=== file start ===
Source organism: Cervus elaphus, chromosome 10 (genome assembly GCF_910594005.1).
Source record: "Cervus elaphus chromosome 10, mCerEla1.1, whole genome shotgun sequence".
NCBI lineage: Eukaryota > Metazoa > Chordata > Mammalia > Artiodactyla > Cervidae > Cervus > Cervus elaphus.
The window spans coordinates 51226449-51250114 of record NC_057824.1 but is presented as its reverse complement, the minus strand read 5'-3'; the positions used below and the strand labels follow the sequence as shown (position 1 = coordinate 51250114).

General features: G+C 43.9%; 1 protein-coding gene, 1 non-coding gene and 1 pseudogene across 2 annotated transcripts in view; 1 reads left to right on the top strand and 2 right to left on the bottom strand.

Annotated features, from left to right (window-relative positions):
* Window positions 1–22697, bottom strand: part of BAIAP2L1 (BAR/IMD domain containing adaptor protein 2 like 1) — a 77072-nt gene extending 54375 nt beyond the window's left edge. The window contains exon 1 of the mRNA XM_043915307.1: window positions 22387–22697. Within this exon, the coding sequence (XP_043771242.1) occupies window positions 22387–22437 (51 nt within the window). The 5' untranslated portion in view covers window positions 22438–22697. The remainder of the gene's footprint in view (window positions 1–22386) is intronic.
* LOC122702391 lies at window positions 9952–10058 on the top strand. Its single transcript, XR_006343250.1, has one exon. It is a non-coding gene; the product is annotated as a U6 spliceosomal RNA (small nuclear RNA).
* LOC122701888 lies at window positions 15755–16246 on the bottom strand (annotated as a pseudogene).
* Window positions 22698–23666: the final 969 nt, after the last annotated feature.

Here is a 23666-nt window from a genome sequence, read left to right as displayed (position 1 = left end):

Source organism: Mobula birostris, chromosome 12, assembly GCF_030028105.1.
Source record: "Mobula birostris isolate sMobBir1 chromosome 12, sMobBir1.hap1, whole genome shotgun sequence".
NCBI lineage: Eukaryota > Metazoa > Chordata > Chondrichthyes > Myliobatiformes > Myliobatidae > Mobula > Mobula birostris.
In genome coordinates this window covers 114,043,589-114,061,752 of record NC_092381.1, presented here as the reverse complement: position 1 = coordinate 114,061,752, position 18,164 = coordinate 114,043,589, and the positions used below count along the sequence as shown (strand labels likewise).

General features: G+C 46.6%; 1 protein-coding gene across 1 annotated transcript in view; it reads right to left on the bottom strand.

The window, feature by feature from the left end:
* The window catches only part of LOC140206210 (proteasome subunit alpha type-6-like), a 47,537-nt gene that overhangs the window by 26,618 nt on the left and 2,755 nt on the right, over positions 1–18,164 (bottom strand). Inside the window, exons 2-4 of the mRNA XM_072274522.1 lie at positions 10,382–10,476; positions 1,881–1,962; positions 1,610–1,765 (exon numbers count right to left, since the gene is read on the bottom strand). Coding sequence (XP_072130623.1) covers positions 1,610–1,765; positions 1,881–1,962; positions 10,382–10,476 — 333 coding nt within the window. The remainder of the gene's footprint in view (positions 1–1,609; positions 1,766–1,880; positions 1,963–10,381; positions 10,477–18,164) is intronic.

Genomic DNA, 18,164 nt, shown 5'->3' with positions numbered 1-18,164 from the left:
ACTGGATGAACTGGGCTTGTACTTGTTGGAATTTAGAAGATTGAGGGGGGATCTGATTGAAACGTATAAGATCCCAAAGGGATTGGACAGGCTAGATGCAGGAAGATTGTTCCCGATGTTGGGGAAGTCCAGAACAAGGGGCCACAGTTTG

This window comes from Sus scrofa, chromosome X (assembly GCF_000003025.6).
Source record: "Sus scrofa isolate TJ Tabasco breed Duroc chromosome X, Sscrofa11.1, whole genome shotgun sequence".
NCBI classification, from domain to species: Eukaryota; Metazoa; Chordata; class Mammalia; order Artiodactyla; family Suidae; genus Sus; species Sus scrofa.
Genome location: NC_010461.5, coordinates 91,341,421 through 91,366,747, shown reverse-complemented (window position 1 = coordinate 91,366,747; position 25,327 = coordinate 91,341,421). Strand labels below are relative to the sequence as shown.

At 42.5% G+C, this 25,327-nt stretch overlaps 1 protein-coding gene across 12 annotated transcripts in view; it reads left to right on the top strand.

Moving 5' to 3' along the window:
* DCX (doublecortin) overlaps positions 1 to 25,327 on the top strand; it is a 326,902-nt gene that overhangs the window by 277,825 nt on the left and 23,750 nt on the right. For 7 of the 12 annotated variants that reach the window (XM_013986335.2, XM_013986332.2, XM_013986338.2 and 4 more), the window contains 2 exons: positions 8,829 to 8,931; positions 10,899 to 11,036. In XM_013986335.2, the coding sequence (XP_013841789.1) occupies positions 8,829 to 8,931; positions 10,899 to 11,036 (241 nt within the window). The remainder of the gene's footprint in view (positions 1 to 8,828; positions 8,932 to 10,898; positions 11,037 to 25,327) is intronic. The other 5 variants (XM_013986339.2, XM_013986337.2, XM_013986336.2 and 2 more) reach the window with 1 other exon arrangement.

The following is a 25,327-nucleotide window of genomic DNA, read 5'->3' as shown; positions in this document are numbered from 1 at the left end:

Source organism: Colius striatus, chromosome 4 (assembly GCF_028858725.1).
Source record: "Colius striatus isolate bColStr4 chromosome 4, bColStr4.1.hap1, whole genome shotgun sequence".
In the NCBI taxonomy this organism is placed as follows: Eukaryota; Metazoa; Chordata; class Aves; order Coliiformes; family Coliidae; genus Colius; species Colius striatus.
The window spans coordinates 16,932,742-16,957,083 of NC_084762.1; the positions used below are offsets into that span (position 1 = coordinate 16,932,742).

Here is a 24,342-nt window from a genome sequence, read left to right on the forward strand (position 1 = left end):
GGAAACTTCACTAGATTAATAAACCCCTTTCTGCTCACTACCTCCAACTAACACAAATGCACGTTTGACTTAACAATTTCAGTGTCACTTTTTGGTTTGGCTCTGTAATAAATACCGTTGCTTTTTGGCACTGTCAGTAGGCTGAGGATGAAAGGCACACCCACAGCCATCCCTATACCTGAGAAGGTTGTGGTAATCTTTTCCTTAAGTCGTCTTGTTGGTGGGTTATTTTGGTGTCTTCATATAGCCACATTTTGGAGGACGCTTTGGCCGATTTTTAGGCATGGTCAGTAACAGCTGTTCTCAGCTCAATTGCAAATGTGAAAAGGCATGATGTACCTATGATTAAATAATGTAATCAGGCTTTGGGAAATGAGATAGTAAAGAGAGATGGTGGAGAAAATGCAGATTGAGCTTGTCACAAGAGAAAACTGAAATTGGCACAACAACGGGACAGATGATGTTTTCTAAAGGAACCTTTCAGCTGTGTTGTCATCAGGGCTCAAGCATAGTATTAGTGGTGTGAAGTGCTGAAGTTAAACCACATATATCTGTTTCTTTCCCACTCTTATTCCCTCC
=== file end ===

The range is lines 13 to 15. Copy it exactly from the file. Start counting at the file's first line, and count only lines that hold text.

Source record: "Mobula birostris isolate sMobBir1 chromosome 12, sMobBir1.hap1, whole genome shotgun sequence".
NCBI lineage: Eukaryota > Metazoa > Chordata > Chondrichthyes > Myliobatiformes > Myliobatidae > Mobula > Mobula birostris.
In genome coordinates this window covers 114,043,589-114,061,752 of record NC_092381.1, presented here as the reverse complement: position 1 = coordinate 114,061,752, position 18,164 = coordinate 114,043,589, and the positions used below count along the sequence as shown (strand labels likewise).